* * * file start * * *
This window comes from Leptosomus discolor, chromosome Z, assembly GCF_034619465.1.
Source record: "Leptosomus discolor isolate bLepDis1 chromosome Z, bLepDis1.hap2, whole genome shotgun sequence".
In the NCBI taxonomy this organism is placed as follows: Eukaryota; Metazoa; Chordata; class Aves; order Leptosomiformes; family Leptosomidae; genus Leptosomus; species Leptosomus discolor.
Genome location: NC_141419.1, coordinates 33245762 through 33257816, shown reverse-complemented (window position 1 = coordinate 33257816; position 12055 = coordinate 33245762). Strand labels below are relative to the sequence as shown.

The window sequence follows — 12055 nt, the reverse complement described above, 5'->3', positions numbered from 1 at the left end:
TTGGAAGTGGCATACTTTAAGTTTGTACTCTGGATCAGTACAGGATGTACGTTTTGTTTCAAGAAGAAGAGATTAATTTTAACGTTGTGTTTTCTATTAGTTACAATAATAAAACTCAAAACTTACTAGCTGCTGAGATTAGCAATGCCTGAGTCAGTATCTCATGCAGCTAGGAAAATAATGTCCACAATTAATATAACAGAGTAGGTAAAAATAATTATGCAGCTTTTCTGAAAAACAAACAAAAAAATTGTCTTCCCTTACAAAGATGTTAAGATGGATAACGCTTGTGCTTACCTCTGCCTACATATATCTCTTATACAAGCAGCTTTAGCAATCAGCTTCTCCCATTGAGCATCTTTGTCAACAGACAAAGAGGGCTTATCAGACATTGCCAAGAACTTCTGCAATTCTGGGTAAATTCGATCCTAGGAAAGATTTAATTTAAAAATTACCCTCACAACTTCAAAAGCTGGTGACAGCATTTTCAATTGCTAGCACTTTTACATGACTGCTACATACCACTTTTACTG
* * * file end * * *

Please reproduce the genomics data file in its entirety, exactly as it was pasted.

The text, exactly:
This window comes from Leptosomus discolor, chromosome Z, assembly GCF_034619465.1.
Source record: "Leptosomus discolor isolate bLepDis1 chromosome Z, bLepDis1.hap2, whole genome shotgun sequence".
In the NCBI taxonomy this organism is placed as follows: Eukaryota; Metazoa; Chordata; class Aves; order Leptosomiformes; family Leptosomidae; genus Leptosomus; species Leptosomus discolor.
Genome location: NC_141419.1, coordinates 33245762 through 33257816, shown reverse-complemented (window position 1 = coordinate 33257816; position 12055 = coordinate 33245762). Strand labels below are relative to the sequence as shown.

The window sequence follows — 12055 nt, the reverse complement described above, 5'->3', positions numbered from 1 at the left end:
TTGGAAGTGGCATACTTTAAGTTTGTACTCTGGATCAGTACAGGATGTACGTTTTGTTTCAAGAAGAAGAGATTAATTTTAACGTTGTGTTTTCTATTAGTTACAATAATAAAACTCAAAACTTACTAGCTGCTGAGATTAGCAATGCCTGAGTCAGTATCTCATGCAGCTAGGAAAATAATGTCCACAATTAATATAACAGAGTAGGTAAAAATAATTATGCAGCTTTTCTGAAAAACAAACAAAAAAATTGTCTTCCCTTACAAAGATGTTAAGATGGATAACGCTTGTGCTTACCTCTGCCTACATATATCTCTTATACAAGCAGCTTTAGCAATCAGCTTCTCCCATTGAGCATCTTTGTCAACAGACAAAGAGGGCTTATCAGACATTGCCAAGAACTTCTGCAATTCTGGGTAAATTCGATCCTAGGAAAGATTTAATTTAAAAATTACCCTCACAACTTCAAAAGCTGGTGACAGCATTTTCAATTGCTAGCACTTTTACATGACTGCTACATACCACTTTTACTG